A Girl I Used to Know
I am in her car and she is driving, and I’m not listening to what she’s saying. I’m trying to remember when I was here last. One of us was sick and driving the other. The car smelled then as it does now: like drive-through onion rings forgotten under the seat.
We stop at a light and Melissa asks if I get what she’s talking about. I nod and say yeah.
“I’m glad you’re interested,” she says. “Most people, the way they react, you’d think it’s like, um, what do you call those plates under the earth that shift?”
“Yeah, like a tectonic shift.”
We pass fast food chains and low-lying office buildings. So many eye doctors, one after the other, that I wonder how many optometrists can exist in one city. I thought there was a law.
“It’s my life now.” She sighs in a way that I have never heard her sigh before.
It was raining all night, and now every house on my street is waking up to this, to water escaping out of gutters and cars splashing puddles. In the driveways, there are plastic-wrapped newspapers like popped water balloons.
“What it’s all about,” she says, holding out a finger to make a point, “is the counter to belief. You can’t have one without the other.”
She pulls into the driveway and keeps the engine running, and rummages her purse for something she says she wants to give me. I look down at the white bracelet around my wrist that has my last name on it. It’s hard to yank off.
“So. Are we going to talk about—”
She smiles and dismisses the suggestion by shaking her head.
I think about this, nodding. “Thanks for the ride.”
“Don’t forget your bag,” she says, handing me the neon green bag the hospital gave me. It rattles with prescriptions and bandages and paperwork.
I look out the window and see my wife holding the front door open in her morning robe.
Before I step out of the car, Melissa hands me a leaflet called Belief and Repetition, and puts it in the green bag.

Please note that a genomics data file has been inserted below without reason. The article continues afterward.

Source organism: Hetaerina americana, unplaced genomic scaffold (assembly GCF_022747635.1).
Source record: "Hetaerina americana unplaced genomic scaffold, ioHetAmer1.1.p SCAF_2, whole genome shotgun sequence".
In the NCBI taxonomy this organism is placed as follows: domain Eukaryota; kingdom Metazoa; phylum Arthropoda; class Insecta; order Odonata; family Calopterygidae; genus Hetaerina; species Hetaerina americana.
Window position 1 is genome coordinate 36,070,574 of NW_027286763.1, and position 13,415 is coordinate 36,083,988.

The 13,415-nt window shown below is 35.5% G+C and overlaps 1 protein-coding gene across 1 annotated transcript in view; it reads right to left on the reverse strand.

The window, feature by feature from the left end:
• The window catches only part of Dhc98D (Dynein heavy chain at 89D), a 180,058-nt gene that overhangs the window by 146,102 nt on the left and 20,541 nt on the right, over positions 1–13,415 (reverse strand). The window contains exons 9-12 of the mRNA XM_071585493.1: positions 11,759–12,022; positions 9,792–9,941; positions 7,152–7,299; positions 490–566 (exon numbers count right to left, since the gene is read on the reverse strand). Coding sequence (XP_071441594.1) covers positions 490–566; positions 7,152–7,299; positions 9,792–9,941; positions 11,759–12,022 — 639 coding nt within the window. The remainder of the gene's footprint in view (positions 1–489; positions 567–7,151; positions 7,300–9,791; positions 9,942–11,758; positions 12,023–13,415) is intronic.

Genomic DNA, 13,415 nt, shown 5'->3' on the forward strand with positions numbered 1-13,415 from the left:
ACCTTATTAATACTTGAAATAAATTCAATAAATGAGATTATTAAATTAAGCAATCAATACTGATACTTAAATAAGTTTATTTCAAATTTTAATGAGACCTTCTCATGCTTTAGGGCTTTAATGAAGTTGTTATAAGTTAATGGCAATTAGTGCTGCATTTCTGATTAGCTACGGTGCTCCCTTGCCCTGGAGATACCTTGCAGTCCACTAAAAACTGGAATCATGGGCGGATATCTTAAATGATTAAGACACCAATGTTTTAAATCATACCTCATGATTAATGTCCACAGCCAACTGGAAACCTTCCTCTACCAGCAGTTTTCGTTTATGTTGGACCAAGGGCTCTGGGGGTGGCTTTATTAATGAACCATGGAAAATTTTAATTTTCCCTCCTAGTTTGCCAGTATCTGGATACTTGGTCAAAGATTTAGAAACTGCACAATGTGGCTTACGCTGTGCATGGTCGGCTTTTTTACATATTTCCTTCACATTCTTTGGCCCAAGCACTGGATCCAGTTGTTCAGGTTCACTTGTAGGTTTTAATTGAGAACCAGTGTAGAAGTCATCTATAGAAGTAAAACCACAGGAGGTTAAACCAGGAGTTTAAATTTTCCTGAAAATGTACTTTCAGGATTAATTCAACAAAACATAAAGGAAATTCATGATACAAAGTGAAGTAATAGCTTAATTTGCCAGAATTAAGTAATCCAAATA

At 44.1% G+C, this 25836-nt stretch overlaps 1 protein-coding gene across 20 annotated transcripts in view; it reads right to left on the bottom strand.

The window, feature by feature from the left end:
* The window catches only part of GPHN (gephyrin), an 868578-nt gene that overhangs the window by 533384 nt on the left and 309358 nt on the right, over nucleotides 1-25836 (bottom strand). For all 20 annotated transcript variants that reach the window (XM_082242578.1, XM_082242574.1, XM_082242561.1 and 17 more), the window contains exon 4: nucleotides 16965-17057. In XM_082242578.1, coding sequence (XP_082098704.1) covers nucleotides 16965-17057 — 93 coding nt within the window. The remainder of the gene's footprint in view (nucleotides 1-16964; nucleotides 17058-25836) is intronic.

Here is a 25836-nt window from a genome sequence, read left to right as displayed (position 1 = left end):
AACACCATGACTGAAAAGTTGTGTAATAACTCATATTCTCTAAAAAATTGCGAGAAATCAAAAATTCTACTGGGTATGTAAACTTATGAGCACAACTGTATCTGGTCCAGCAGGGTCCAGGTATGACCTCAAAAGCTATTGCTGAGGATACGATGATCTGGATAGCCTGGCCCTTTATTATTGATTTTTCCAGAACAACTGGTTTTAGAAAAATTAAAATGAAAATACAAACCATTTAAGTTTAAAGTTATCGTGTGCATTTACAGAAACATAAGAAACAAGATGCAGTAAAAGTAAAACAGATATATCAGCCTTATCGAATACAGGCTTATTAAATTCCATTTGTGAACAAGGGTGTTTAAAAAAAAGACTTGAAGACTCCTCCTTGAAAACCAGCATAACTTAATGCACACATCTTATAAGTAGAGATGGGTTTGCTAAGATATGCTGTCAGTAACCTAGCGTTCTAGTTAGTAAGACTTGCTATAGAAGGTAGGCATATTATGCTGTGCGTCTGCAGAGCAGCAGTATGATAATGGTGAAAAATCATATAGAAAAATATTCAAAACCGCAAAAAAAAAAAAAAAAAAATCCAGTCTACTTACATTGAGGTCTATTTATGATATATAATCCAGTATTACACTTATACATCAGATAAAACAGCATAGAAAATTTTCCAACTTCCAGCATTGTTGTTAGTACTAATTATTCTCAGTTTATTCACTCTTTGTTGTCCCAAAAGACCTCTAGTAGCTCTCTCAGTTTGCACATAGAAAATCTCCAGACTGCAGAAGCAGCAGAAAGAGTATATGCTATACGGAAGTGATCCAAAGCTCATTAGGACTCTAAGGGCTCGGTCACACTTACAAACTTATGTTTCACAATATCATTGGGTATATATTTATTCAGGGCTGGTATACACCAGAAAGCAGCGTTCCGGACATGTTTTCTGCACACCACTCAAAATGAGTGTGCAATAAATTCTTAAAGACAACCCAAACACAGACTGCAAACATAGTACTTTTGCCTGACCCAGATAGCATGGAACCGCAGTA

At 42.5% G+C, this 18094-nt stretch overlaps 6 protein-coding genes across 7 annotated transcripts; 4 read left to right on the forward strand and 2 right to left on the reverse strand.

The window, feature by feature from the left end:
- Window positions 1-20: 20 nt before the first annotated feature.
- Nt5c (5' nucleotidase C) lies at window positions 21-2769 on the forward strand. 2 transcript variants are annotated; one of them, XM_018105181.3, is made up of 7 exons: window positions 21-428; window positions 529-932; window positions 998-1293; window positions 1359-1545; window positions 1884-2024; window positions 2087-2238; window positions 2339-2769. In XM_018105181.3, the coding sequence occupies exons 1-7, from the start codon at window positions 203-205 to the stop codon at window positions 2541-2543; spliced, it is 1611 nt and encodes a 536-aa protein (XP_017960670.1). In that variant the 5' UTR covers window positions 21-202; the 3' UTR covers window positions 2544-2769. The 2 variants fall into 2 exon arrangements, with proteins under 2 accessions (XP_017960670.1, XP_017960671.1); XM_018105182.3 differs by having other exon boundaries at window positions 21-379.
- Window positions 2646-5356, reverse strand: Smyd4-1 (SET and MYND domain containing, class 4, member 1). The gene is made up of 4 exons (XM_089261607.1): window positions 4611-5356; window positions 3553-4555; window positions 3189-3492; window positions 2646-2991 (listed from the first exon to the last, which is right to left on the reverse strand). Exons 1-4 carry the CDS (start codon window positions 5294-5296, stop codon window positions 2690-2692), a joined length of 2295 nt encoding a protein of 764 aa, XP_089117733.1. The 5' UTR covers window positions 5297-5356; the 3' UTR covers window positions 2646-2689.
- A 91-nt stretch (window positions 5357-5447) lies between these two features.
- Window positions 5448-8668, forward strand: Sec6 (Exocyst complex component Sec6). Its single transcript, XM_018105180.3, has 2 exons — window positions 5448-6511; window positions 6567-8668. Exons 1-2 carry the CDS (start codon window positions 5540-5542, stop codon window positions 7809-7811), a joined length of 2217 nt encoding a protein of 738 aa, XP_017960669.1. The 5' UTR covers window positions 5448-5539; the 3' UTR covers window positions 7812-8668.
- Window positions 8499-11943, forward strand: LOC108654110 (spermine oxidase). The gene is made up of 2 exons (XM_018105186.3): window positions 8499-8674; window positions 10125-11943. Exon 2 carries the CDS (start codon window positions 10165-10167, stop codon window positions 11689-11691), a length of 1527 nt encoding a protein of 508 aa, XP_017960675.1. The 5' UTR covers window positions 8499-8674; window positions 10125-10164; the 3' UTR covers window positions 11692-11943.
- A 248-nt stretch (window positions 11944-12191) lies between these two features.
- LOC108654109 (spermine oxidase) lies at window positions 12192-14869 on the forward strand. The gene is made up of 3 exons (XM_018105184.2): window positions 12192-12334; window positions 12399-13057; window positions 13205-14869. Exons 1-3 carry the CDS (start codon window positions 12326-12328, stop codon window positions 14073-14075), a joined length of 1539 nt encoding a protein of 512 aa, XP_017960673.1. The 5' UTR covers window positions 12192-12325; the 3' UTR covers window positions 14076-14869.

She points to my bedridden face. “And you should shave when you get in.”
Then I finally remember when I was there in the car with her last. But the memory comes too late and I’m left standing in the driveway like something that fell off a truck.
A Girl I Know
She leads me around the store in her blue and yellow uniform. Every movie is thirty percent off, and she makes a stack for me, telling me I’ll like this one and I’ll like that one.
“What if I hate these?” I ask.
She assures me that I won’t. She points to one and says, “This is Mark’s favorite movie.”
I don’t care about Mark and don’t want to know what his favorite movie is.
“He can quote it back to the screen, line for line.”
“What are you going to do?” I ask her. “Do you have another job already?”
I walk back with her to the checkout counter where she sets the movies next to her mobile scanning device. She shrugs her shoulders and says she’ll figure it out.
“What am I going to do?”
“There’s another place across the street.”
There are two questions I want to ask her, and as she tallies up what my total will be, cautioning me that they are only taking cash now, and that there are no refunds, I can only bring myself to ask one of the two questions. I have no substitutions for my words.
“Why are you such a fucking piece of shit?”
But it comes out differently, not how I had planned. She smiles when I hand her cash.
“Thank you,” she says. “All my customers have been so nice through all this.”
A Girl I Don’t Know
Circumstances have occurred so that at eleven-thirty at night, I find myself in a bus station in Tulsa with only a one-way ticket in my pocket.
A girl begins to approach people one by one and ask if they have spare change. She does not look like a beggar, not homeless, not destitute. She looks like a girl who spends Easter at a family lake house.
I know that she’ll ask me, that it will soon be my turn to say no. It moves me and makes me nervous in a way that I’m suddenly aware that I am as much a stranger to her as she is to me.
She asks a man sitting down and reading a book if he has a few dollars he can spare.
She asks a pregnant woman if she has a few quarters for her.
Then she stands on a chair and announces to everyone that she herself is pregnant and that she’s running away from her abusive boyfriend. She pulls down one of her shirt sleeves and shows a large bruise by her collarbone, and we all look because the bruise is near her left breast.
I overhear someone say she looks like that girl on that one TV show.
“You know, the one with the doctors at that one hospital.”
I feel myself getting nervous, preparing a speech, mounting a defense as to why I don’t have any money. I think about telling her about the fight I had with my brother or about the deadbeat restaurant managers in the Tulsa area who maliciously withhold wages.
But she doesn’t ask me. She passes over me, opting instead to ask almost everyone else for money. I’m both relieved and saddened, because I don’t get to tell her how I myself am a father, except I don’t know how to frame it, as in which one of us is running away from something and which one is going the other way.